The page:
Monday, January 19, 2015


Have you ever heard of the ‘Sistine Madonna’? This is just one of the many in the popular series of the ‘Madonna’ pieces of (oil) paintings executed by the leading light of Italian High Renaissance Classicism. It was indeed his last work in the series which he completed around 1514. The Madonna (and child) series simply depict a portrait of the Virgin Mary with the infant Jesus. Well, for me this is the first image I have in my mind that calls up the fantastic artistic persona that is simply referred to as Raphael. Raphael was among the foremost figures of the Renaissance period that blossomed in Europe and centred mainly on Italy. 

Self portrait by Raphael

 Raphael, born Raffaello Sanzio was an infant genius of some sort. He was born on April 6, 1483, in Urbino, Italy. He was apprenticed to Perugino in 1504. He was a prominent personality of the Italian High Renaissance Classicism. At the tender age of eleven when his father died, Raphael took over the management of his father’s (Giovanni Santi – a painter for the Duke of Urbino) studio. Even as a teenager he did not waste time in surpassing his father’s accomplishments and started to attract huge commissions as he was already the most important painter around. Some of the big official commissions the very young Raphael garnered included paintings for the Church of San Nicola in the neighbouring town of Castello.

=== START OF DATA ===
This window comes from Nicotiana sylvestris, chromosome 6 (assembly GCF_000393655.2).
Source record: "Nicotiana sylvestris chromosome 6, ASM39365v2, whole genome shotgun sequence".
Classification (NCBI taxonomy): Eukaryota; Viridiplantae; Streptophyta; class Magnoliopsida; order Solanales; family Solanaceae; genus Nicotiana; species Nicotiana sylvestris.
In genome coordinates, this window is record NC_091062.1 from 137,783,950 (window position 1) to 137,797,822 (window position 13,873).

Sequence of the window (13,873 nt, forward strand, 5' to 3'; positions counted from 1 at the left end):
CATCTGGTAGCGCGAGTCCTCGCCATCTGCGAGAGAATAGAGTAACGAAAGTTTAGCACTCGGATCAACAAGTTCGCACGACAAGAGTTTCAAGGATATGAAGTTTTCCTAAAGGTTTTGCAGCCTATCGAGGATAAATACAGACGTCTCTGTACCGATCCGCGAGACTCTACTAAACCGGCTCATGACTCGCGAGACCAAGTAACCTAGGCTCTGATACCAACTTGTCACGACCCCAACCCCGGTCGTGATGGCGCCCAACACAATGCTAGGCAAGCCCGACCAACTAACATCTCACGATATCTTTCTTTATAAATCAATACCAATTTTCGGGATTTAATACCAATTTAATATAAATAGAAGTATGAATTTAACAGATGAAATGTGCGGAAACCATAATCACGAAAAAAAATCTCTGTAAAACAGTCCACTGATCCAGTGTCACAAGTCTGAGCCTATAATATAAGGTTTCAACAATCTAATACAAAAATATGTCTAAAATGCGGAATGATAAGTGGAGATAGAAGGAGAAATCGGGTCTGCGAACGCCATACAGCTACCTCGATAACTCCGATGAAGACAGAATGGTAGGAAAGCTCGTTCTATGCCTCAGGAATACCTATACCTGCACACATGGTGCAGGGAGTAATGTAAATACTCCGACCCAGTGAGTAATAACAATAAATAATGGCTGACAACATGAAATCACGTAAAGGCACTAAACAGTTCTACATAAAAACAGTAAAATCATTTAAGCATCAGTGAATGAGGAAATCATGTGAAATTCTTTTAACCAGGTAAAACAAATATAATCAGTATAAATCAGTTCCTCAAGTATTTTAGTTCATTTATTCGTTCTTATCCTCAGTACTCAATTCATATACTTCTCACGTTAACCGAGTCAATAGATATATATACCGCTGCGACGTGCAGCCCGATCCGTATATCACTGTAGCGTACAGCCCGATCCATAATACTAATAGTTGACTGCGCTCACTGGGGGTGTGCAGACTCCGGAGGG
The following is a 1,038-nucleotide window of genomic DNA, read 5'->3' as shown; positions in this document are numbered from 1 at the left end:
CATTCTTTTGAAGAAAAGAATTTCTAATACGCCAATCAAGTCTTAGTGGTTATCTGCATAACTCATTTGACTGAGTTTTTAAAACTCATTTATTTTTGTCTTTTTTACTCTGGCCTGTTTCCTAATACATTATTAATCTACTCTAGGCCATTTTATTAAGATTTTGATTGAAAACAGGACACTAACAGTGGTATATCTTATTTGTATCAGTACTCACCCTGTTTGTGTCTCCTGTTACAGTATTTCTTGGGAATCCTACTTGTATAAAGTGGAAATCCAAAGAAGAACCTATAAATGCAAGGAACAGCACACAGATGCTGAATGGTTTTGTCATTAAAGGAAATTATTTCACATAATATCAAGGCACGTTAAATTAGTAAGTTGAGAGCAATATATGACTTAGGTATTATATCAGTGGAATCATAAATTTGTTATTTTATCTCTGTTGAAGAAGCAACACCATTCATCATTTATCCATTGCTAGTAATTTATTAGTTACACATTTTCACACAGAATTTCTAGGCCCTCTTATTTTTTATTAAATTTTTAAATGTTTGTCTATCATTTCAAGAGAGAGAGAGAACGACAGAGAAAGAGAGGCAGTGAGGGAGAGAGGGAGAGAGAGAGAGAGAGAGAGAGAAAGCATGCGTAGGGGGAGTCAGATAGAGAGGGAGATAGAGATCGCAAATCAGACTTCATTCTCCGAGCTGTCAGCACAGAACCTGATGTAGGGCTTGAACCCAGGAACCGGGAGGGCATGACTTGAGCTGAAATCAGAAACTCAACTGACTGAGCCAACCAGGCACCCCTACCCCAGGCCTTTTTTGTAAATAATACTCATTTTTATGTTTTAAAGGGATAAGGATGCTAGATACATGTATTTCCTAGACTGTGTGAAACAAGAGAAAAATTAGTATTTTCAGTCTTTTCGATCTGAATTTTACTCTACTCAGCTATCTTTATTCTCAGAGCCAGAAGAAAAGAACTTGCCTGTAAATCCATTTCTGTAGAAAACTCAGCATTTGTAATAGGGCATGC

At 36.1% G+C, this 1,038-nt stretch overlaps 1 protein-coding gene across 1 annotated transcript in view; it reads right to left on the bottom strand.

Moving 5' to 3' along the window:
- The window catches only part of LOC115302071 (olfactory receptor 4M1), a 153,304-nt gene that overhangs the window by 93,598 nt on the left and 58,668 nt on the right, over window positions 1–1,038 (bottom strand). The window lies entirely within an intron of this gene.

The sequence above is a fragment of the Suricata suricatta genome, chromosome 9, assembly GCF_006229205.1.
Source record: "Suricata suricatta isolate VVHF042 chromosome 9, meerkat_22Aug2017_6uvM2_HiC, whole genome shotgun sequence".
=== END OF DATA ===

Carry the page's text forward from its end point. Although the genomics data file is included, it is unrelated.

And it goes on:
Later in the same year 1504, Raphael left his apprenticeship career under his master Perugino and went to Florence. There he was exposed to the numerous and ambitious works of great Italian master painters who had come before him such as Leonardo da Vinci, Michelangelo,  Fra Bartolommeo, and Masaccio.

Raphael grew up learning and working tirelessly, and in no time became an accomplished and celebrated Painter and Architect. He did a series of ‘Madonnas’ one of which is The Sistine Madonna, and executed also a number of frescoes when he moved to live in Rome. He thus decorated parts of the vatican (room) ‘Stanze’ with great compositions including the ones he called The Triumph of Religion and The School of Athens at the instance of Pope Julius II.

'Sistine Madonna' by Raphael
 In 1517 the artist was commissioned to work on his largest canvas so far as he embarked on the painting of The Transfiguration. This work was never completely finished by the painter. Raphael, an infant prodigy advanced so rapidly in his artistic career and like a meteor burnt out so quickly as he died suddenly under inexplicable circumstances at the very young age of thirty-seven on April 6, 1520 in Rome, Italy.

'The Fire in the Borgo' - Fresco by Raphael
 Among Raphael’s many legacies include architectural designs and constructions, a body of magnificent awe inspiring frescoes and studio paintings. A part of these is a series of studio paintings such as the ‘Madonna’ series. Among these works are – the famous Madonna of the Chair, and Sistine Madonna.

By Morgan Nwanguma

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